It’s Mark Rawle Day tomorrow as we’re back in action against Southend who are managed by stable genius Sol Campbell. Campbell famously said how easy it is to manage in the lower leagues. His job must be getting easier every week as the Shrimpers plummet down the table.

Meanwhile, Tap-in Tarquin, Peter Leven is on the verge of the Champions League with outsiders Dynamo Brest in Belarus where he now coaches. Leven compares the achievement to Leicester winning the Premier League. Well, we know how much Peter Leven likes a long shot.

Midweek Fixture: Why the Manchester City fixture isn’t ‘the one’

Last week, I wrote about our 1983/4 League Cup run, inspired by this season’s run to the quarter finals. On one level, it’s very similar but in many more ways it’s very different. Admittedly, I was considerably younger, but back then I was very accepting of our wins over Newcastle and Leeds, as though they were both normal. When we drew Manchester United in the fourth round took us to another level of excitement and anticipation.

By comparison, the draw for the quarter-final of this year’s competition has seen us paired against Manchester City. The reaction was, shall we say, more muted.

If you’d ranked the remaining teams in the competition in terms of preference, City would have come far down the list. But, this is a giant of European football, the dominant team in the domestic game, some of the best players in the world. Are we being reasonable treating it with such disdain?

Possibly, having played City last year, it’s difficult to get excited by a re-run particularly as it’s likely to end in a similar result. But, there are few teams in League 1 that have entertained such illustrious hosts and fewer still that have done so this deep into the competition. So, it’s a big team in a big game and let’s face it, we’ve sold out in double quick time, so despite the sniffiness from some quarters, it’s not lacking in interest.

But, even then, it’s not comparable to the thrill of Manchester United in 1983, or Arsenal the following year.

The problem is not so much about the draw or the opponents, but more a reflection of the modern game as it evolves.

The first thing is that the growth of the Premier League and Champions League has resulted in the League Cup becoming so devalued that it struggles for high value sponsors and media interest. Sponsors and TV companies want as much bang for their buck as possible, and with the tournament on the wane, the Football League are not in a strong bargaining position.

The quarter-final draw almost certainly guarantees a semi-final, and final with big teams in it, which in turn ensures big TV audiences. This year’s competition has seen an abnormally high number of tasty match ups – the fourth round had Chelsea v Manchester United, Arsenal v Liverpool and Wolves v Villa. Prior to that there was Nottingham Forest v Derby, Southampton v Portsmouth, Salford v Leeds and MK Dons v Wimbledon. Is the draw fixed? I think there’s every chance that it’s ‘organised’ to ensure that it retains sufficient interest with sponsors and TV.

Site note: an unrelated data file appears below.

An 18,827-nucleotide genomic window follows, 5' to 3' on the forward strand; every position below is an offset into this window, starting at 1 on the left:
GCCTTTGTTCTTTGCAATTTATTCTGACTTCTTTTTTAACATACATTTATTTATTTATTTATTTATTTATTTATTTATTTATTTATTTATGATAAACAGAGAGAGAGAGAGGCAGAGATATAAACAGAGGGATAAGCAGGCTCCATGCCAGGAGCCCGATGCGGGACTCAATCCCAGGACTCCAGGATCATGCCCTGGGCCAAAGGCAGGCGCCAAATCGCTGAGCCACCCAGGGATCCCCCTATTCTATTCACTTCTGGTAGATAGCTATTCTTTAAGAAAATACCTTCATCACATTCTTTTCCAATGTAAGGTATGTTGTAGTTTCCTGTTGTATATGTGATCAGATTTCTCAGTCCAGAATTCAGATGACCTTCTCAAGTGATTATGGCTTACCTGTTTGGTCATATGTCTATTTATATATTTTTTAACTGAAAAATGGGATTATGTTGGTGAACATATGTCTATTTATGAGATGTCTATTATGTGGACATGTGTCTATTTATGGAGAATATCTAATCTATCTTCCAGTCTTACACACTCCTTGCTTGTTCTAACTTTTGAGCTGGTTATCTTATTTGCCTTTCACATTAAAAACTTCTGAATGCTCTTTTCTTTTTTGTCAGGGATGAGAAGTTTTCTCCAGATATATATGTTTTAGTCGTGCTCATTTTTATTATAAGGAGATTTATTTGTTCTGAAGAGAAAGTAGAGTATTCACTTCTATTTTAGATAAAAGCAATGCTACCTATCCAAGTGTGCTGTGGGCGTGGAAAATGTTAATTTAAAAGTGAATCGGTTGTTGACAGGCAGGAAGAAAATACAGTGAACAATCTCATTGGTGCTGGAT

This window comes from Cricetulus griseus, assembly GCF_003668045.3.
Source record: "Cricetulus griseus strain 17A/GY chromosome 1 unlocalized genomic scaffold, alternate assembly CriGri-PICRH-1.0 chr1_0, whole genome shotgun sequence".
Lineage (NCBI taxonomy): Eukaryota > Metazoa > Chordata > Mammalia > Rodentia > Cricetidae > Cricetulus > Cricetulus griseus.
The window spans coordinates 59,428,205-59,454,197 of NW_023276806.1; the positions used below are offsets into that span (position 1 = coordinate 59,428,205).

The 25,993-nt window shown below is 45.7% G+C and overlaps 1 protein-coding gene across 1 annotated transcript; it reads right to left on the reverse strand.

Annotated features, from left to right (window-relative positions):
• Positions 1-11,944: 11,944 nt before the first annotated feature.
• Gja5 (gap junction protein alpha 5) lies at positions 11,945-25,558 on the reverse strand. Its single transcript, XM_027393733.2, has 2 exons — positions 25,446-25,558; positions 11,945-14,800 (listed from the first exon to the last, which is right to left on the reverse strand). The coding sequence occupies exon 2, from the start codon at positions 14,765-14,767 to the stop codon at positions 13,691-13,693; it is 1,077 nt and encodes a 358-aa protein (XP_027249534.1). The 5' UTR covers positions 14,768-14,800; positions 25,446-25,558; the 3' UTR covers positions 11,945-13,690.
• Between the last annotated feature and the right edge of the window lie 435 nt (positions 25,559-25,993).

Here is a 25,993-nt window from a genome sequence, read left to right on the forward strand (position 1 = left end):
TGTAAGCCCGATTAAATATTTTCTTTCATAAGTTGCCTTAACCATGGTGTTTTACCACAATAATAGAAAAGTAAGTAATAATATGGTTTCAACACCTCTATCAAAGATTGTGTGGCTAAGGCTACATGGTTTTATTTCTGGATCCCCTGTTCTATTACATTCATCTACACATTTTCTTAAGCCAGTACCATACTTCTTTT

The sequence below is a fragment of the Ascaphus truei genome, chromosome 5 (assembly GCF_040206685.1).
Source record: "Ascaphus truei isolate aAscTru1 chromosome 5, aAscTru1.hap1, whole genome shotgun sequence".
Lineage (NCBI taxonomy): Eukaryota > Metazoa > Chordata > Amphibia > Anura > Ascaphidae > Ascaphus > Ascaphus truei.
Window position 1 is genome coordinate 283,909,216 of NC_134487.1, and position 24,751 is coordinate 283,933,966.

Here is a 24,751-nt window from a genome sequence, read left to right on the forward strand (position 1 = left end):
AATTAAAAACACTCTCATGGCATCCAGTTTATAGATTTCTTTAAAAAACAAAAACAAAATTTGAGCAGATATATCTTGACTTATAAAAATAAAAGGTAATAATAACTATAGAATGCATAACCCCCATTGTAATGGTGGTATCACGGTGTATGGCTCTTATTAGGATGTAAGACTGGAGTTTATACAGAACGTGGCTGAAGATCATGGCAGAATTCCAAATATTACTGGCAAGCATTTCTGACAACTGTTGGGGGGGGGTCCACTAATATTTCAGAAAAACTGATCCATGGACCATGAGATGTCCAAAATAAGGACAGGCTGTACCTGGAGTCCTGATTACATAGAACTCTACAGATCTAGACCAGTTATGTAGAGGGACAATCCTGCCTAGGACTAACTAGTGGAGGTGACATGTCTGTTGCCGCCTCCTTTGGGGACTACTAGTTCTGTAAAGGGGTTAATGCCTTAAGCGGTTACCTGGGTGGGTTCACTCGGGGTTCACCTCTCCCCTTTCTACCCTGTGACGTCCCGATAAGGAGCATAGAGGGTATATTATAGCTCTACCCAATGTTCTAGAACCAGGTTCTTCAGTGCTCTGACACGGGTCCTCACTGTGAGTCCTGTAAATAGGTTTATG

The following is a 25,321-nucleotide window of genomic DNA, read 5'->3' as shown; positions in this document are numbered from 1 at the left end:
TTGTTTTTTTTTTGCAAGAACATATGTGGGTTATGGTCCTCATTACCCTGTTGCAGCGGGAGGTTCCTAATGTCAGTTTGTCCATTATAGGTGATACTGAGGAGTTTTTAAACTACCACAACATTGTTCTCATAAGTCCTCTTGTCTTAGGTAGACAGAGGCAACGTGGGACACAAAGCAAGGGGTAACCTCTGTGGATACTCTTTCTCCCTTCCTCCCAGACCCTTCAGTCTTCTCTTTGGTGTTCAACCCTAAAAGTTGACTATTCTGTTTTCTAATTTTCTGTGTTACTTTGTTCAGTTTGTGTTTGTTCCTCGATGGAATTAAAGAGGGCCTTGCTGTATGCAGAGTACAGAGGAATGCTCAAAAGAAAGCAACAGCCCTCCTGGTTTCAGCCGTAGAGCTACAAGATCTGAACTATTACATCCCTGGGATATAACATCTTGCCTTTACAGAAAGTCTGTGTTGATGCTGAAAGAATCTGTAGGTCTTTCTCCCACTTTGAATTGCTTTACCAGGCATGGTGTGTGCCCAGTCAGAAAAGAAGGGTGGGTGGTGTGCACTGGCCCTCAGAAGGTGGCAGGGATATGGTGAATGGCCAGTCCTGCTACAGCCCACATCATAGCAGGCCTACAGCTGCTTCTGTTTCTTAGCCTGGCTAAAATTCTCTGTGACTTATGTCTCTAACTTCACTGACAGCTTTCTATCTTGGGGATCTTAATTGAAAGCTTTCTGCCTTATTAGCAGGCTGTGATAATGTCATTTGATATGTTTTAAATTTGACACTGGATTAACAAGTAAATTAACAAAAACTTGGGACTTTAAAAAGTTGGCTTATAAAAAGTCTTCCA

So, where in the past we’ve been excited by the fate of the draw – which is why we watch two middle aged ex-footballers pulling balls out of a bag on prime time TV – this year it feels a more contrived; as if we’ve been paired with a big team in order to swat us out of the way.

But also, whereas back in 1983 there was a sense that we might win the tie against Manchester United I don’t think anyone realistically thinks this is possible against City. They’re almost unbeatable, and certainly by the likes of us. The chasm is so big that it is no longer a sporting spectacle, but an entertainment product. Like watching WWE wrestling or the Harlem Globetrotters; the result is effectively decided, as consumers, we’re just expected to sit back and enjoy the ride.

I want to be wrong; and if we do find ourselves still in it with twenty minutes to go, I fully expect to be heavily invested in the game. But, as I’m sat here today, would I be disappointed with a defeat? No. Am I looking forward to the game? Not as much as I’m looking forward to a tasty, competitive, top of the table clash with Wycombe Wanderers three days later.

In the past, even the biggest teams could be beaten by lower league teams. Against Premier League teams outside the top six that’s still true as we proved against Swansea and West Ham, but Manchester City, and similarly Liverpool, are now transcending that, we’re all just bit part players in their play. 

For sponsors and TV this is all fine; having big unbeatable teams guarantees slick and beautifully produced ‘product’. It satisfies whatever motivation the owners have for their club as well. But it’s not a sporting competition. Teams like us get in the way, we might produce an upset that stirs the loins, but the chances are we won’t and TV can no longer afford to have a product with that kind of uncertainty.

So what we are now facing is our own infallibility; against West Ham, Millwall and even Sunderland we had a chance, we enjoyed the challenge and celebrated the success. Had we drawn, say, Aston Villa, then we would have been overjoyed because of the prospect of it being a sporting contest. In reality, we’re probably facing a routine elimination, and possibly by a large margin, which is no way to end a story.   

I don’t think any of this is deliberately corrupt; the arranging of the draw or the dominance of Manchester City, but it is corrosive. It’s like casual sexism or using single use plastics – people aren’t doing it to be deliberately damaging – it’s just how things have evolved and it’s not helpful.

There will be those who argue I should just sit back and enjoy it, even if the result is fairly predictable. But, the new Star Wars film opens the following day, and predictable enjoyment is what I expect from that. Perhaps it’s an outdated concept, one lost to the 80s, but with football, I want a sense of raw competition.